Cally is a big black Labrador, a dog who failed as a guide dog for being too friendly. Looking Cally in the eye, this evening recalled a blogger with whom I would once correspond.
Kerryview last posted in 2019. It was just a single line, “After a number of years of hiatus, the black dog has moved on. ‘I’ll be back’ was all he said.”
Maybe my own black dog is more easily tamed in the springtime. The approach of the equinox means it is now a better time to be in the Northern hemisphere.
In former times, when being wealthy one day was still a dream, the idea of switching hemispheres at the equinoxes seemed attractive – France from March to September and Australia from September to March. No more grey Novembers; no dim, dark days of Christmas; no January blue Mondays; no searching for signs of spring in February. A recurrent dream was waking in the early hours of a January morning to see bright sunshine all around.
Perhaps the darkness of the days is no more than an excuse; an attempt at rationalisation; a seeking after an explanation of why the world at times seems grey and far away and why no task seems simple. There can equally be moments in May or June when lightness is as difficult to find; when a heavy fog fills all perspectives. Sometimes, the clouds will break and beams of sunshine will transform the greyness; but, just as quickly, the chinks will close over and the weighed down feeling will return.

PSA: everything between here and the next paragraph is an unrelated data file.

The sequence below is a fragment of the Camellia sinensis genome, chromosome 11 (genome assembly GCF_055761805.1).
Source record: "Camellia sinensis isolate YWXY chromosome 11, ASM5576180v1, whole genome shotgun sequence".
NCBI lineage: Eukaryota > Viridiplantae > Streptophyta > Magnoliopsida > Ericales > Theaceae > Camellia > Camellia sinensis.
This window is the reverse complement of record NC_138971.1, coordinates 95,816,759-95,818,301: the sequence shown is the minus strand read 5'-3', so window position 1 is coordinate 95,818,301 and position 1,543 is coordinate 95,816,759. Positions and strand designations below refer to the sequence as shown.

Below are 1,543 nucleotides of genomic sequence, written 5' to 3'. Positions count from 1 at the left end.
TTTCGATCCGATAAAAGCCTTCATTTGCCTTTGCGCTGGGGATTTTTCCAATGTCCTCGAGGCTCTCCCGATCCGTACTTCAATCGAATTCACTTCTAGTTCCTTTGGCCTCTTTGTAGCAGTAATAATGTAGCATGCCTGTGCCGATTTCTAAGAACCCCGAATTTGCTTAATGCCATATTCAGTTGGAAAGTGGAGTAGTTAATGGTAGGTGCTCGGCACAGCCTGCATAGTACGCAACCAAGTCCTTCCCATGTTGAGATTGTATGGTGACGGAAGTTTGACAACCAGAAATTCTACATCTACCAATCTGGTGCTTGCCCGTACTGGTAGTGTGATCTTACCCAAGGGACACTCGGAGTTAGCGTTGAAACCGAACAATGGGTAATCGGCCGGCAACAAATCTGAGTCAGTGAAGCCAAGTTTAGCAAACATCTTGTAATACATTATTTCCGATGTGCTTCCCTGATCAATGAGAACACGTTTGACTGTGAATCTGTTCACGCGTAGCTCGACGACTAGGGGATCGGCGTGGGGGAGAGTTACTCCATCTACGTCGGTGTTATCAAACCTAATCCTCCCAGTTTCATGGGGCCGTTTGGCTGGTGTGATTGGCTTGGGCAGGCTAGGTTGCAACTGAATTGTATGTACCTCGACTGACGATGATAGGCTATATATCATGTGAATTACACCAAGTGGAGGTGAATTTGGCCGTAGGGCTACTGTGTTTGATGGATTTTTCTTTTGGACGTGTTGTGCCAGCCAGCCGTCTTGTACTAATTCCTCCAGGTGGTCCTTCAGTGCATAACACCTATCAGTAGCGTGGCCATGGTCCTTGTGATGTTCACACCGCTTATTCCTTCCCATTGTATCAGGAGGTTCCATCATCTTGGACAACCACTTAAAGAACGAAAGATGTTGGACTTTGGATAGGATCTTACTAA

Retrospectively, chunks of time appear under a shadow. Perhaps it was because little happened to mark the passing of the days, like low lying land beyond a hill, weeks and months would disappear beyond some major event.
Life never turned out as might have been hoped, but, on the whole, things are not so bad. The objective realities of life are a dream compared to friends in Rwanda. The problem lies in perceptions and the perceptions are shaped by chemical balances, or imbalances. If it is a matter of chemical processes within the brain, then the way to adjust those processes is to keep taking the tablets. “Plenty of exercise” advised the one half reasonable pastoral response; much wiser advice than plenty of glasses from a bottle.
Life can be coped with as something no worse than an overcast day. Moments, like black thunderstorms on August days in France, still strike; a mood of happiness can be replaced a minute later by a deep despondency. Most times, though, it is manageable.
I hope Kerryview is out there somewhere.